Communal Violence, Fire Kill 18 in Indonesia’s West Papua Province

Ronna Nirmala
Communal Violence, Fire Kill 18 in Indonesia’s West Papua Province A fire burns at a nightclub set alight by a mob during communal violence that left 18 dead, in Sorong, in Indonesia’s West Papua province, Jan. 25, 2022.

At least 18 people died in communal violence in Indonesia’s West Papua province Tuesday, including 17 burned alive in a nightclub set on fire during fighting between ethnic groups from the neighboring Maluku Islands, police said.

The incident began Tuesday before dawn when members of the Pelauw tribe attacked and killed a 20-year-old ethnic Kei man in Sorong, a coastal city of a quarter million people on West Papua’s northwestern tip, local officials said.

“Friends of the victim immediately chased the perpetrators, to retaliate,” said the city’s police chief, Ary Nyoto Setiawan, adding that the chase ended in the vicinity of a karaoke club.

“Clashes broke out. The mob burned down the karaoke place, and two vehicles,” Ary said, confirming that the two groups were not ethnic Papuans.

Security forces evacuated the burning building and believed they had emptied it, Ary said, but firemen later found 17 burned bodies on the second floor. The victims – likely nightclub patrons and workers – had apparently hidden there fearing the violence outside, he added.

The bodies were taken to a nearby hospital to be identified, Ary said.

About half the present population of Papua and West Papua provinces are people who moved there from other islands, according to estimates. The Maluku chain lies directly west of West Papua, and the provincial capital, Ambon, is a little over an hour by ferry from Sorong.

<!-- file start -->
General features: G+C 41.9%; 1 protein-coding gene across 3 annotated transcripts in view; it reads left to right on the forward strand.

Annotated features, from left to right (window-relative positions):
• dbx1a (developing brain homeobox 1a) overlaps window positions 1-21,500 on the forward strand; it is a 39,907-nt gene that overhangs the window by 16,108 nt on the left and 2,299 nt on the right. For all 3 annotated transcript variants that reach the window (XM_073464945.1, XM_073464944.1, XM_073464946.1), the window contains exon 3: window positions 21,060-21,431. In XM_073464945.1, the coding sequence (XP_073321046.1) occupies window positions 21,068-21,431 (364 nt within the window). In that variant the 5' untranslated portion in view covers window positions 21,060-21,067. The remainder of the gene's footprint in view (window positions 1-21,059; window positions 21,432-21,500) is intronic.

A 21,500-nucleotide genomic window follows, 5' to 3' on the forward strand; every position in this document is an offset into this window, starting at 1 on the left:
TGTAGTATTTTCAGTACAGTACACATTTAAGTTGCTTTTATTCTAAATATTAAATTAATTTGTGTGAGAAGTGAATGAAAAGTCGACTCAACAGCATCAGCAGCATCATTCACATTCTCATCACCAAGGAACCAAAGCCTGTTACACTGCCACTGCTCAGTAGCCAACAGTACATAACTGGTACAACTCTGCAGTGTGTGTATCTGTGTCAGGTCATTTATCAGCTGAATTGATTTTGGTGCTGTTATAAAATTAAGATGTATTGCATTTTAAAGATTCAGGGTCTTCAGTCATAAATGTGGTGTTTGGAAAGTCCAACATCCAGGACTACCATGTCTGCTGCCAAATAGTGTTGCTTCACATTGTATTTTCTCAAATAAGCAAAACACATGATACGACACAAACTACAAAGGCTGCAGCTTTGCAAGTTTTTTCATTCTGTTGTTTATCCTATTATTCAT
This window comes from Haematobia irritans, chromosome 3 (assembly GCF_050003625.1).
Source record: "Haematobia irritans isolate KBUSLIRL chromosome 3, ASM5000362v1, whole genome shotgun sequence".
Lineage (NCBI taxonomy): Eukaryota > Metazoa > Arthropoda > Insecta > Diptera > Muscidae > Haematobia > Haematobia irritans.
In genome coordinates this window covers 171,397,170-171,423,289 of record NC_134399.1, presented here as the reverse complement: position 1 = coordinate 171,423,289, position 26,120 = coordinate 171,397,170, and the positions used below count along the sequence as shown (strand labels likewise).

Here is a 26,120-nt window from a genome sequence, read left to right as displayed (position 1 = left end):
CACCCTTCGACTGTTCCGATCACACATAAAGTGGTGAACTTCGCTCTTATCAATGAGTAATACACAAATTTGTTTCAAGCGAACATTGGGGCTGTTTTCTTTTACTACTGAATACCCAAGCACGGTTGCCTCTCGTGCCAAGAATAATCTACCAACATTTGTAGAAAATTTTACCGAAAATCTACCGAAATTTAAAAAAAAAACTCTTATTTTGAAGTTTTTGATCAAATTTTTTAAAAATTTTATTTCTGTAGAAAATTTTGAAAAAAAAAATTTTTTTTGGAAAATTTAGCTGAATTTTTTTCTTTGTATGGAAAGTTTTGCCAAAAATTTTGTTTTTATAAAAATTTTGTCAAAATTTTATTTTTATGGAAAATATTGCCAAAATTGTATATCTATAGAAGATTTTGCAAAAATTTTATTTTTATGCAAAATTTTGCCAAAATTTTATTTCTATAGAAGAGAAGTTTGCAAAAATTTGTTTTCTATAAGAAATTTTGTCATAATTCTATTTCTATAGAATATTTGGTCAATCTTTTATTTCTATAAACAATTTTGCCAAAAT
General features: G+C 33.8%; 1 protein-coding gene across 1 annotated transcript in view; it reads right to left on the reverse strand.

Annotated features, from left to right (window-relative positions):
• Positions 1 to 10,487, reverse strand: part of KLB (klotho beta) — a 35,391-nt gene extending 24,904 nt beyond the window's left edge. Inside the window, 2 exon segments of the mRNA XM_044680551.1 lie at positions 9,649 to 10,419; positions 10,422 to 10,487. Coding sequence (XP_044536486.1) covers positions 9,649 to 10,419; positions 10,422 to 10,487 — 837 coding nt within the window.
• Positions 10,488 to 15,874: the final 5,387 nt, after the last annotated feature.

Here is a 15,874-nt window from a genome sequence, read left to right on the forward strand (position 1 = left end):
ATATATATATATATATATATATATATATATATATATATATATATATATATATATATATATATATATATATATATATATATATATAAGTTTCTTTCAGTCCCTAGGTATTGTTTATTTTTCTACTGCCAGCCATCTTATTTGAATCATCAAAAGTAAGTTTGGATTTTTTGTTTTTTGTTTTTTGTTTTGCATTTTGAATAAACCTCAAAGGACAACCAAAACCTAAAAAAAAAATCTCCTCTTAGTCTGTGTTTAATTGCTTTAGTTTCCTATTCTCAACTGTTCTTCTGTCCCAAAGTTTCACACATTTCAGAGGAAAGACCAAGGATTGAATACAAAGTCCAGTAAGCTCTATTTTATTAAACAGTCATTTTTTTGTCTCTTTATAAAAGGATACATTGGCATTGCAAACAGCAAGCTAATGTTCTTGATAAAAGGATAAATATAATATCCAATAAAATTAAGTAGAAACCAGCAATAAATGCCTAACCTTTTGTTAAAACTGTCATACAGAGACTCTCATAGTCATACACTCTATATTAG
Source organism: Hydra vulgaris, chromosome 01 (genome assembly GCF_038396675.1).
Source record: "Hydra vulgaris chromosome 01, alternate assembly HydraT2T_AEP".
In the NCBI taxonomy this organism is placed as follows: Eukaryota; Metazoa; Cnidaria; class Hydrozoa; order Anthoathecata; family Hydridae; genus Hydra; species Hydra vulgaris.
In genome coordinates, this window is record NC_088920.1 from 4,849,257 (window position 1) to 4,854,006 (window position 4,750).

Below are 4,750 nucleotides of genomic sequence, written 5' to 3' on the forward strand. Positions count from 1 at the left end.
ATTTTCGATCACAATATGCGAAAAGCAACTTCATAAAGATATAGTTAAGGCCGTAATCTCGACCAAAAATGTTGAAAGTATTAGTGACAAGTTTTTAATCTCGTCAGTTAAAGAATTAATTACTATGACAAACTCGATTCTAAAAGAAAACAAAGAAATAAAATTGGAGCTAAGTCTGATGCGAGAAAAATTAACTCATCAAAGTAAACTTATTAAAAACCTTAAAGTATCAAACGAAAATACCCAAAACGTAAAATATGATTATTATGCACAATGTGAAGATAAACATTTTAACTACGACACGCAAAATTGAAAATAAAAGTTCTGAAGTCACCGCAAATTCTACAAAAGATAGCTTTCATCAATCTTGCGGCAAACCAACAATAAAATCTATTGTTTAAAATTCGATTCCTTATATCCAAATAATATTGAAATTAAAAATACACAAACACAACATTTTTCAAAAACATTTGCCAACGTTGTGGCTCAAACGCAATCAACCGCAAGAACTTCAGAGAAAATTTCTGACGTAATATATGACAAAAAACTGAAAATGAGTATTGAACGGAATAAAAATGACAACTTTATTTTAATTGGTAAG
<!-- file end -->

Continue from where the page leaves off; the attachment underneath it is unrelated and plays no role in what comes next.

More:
Tensions between the groups flared on Saturday, Ary said.

“We already brought together the tribal chiefs to resolve the issue so it wouldn’t fester. Patrols were put on alert … But evidently the conflict was still going on,” he said.

As of Tuesday evening, police had not yet named any suspects. In Jakarta, a national police spokesman said West Papua police were still investigating the case.

“[The] investigation into this case is still ongoing to identify the perpetrators, including the masterminds from the two warring groups … the most important thing is for regional police to get the situation under control first,” Brig. Gen. Ahmad Ramadhan told a press conference.

Police will convene another meeting with religious figures and community leaders to try to prevent further clashes, he added.

“We’re asking for trust in the police to enforce the law in this case until it is resolved. Members of the public are asked to refrain from retaliating,” he said.

Soldiers from a military base in Sorong had joined police patrols in key areas, according to local media reports.

In 2019, Indonesian authorities identified the easternmost provinces of Papua and West Papua as areas of the nation most prone to conflict due to tensions among ethnic and religious groups and the presence of armed separatist groups.

Earlier this month, inter-ethnic fighting in Jayawijaya, a regency in the mountainous interior of Papua province, left two dead and 22 wounded, and 34 homes burned to the ground.

Ethnic Nduga people and members of another ethnic group from neighboring Lanny Jaya regency had clashed, police said. Two Nduga men were killed on Jan. 8, including one who was shot with an arrow.

In a statement posted on a police portal on Jan. 16, Jayawijaya police chief Muh Safei said the two sides had settled their dispute.

“No more hurting each other, and when problems arise, we are ready to open the door for resolution, mediation and communication,” the statement quoted him as saying.

As part of the settlement, the regent of Lanny Jaya, Befa Jigibalom, had agreed to compensate families of the Nduga victims with a total of 2.5 billion rupiah (U.S. $174,207) in cash, and twenty pigs, it said.


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